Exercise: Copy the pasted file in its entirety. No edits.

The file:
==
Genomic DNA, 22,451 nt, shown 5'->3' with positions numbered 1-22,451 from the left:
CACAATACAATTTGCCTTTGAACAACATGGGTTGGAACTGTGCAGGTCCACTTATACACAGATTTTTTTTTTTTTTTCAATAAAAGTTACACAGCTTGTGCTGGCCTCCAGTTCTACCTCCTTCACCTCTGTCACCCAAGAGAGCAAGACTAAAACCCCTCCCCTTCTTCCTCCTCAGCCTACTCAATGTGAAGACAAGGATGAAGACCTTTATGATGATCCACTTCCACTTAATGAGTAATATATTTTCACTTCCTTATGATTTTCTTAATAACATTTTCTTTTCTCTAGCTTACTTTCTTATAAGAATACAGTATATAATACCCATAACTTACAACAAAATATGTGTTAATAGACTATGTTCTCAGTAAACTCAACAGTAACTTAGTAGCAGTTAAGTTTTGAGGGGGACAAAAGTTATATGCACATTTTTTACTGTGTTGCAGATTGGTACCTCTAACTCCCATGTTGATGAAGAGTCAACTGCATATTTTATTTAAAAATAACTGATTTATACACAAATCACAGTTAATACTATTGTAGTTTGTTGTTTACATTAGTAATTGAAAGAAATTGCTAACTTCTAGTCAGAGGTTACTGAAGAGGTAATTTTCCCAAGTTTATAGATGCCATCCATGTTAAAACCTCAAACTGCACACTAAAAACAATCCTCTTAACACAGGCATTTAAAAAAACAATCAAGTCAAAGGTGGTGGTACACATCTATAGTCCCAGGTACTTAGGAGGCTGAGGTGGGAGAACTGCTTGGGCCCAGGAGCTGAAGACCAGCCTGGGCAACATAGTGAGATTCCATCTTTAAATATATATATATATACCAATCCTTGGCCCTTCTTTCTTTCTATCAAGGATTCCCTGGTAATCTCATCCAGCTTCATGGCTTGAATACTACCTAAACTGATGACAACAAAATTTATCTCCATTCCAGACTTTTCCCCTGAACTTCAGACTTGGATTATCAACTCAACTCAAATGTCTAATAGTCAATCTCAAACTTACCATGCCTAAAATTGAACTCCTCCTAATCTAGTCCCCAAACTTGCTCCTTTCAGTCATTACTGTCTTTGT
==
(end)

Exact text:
Genomic DNA, 22,451 nt, shown 5'->3' with positions numbered 1-22,451 from the left:
CACAATACAATTTGCCTTTGAACAACATGGGTTGGAACTGTGCAGGTCCACTTATACACAGATTTTTTTTTTTTTTTCAATAAAAGTTACACAGCTTGTGCTGGCCTCCAGTTCTACCTCCTTCACCTCTGTCACCCAAGAGAGCAAGACTAAAACCCCTCCCCTTCTTCCTCCTCAGCCTACTCAATGTGAAGACAAGGATGAAGACCTTTATGATGATCCACTTCCACTTAATGAGTAATATATTTTCACTTCCTTATGATTTTCTTAATAACATTTTCTTTTCTCTAGCTTACTTTCTTATAAGAATACAGTATATAATACCCATAACTTACAACAAAATATGTGTTAATAGACTATGTTCTCAGTAAACTCAACAGTAACTTAGTAGCAGTTAAGTTTTGAGGGGGACAAAAGTTATATGCACATTTTTTACTGTGTTGCAGATTGGTACCTCTAACTCCCATGTTGATGAAGAGTCAACTGCATATTTTATTTAAAAATAACTGATTTATACACAAATCACAGTTAATACTATTGTAGTTTGTTGTTTACATTAGTAATTGAAAGAAATTGCTAACTTCTAGTCAGAGGTTACTGAAGAGGTAATTTTCCCAAGTTTATAGATGCCATCCATGTTAAAACCTCAAACTGCACACTAAAAACAATCCTCTTAACACAGGCATTTAAAAAAACAATCAAGTCAAAGGTGGTGGTACACATCTATAGTCCCAGGTACTTAGGAGGCTGAGGTGGGAGAACTGCTTGGGCCCAGGAGCTGAAGACCAGCCTGGGCAACATAGTGAGATTCCATCTTTAAATATATATATATATACCAATCCTTGGCCCTTCTTTCTTTCTATCAAGGATTCCCTGGTAATCTCATCCAGCTTCATGGCTTGAATACTACCTAAACTGATGACAACAAAATTTATCTCCATTCCAGACTTTTCCCCTGAACTTCAGACTTGGATTATCAACTCAACTCAAATGTCTAATAGTCAATCTCAAACTTACCATGCCTAAAATTGAACTCCTCCTAATCTAGTCCCCAAACTTGCTCCTTTCAGTCATTACTGTCTTTGT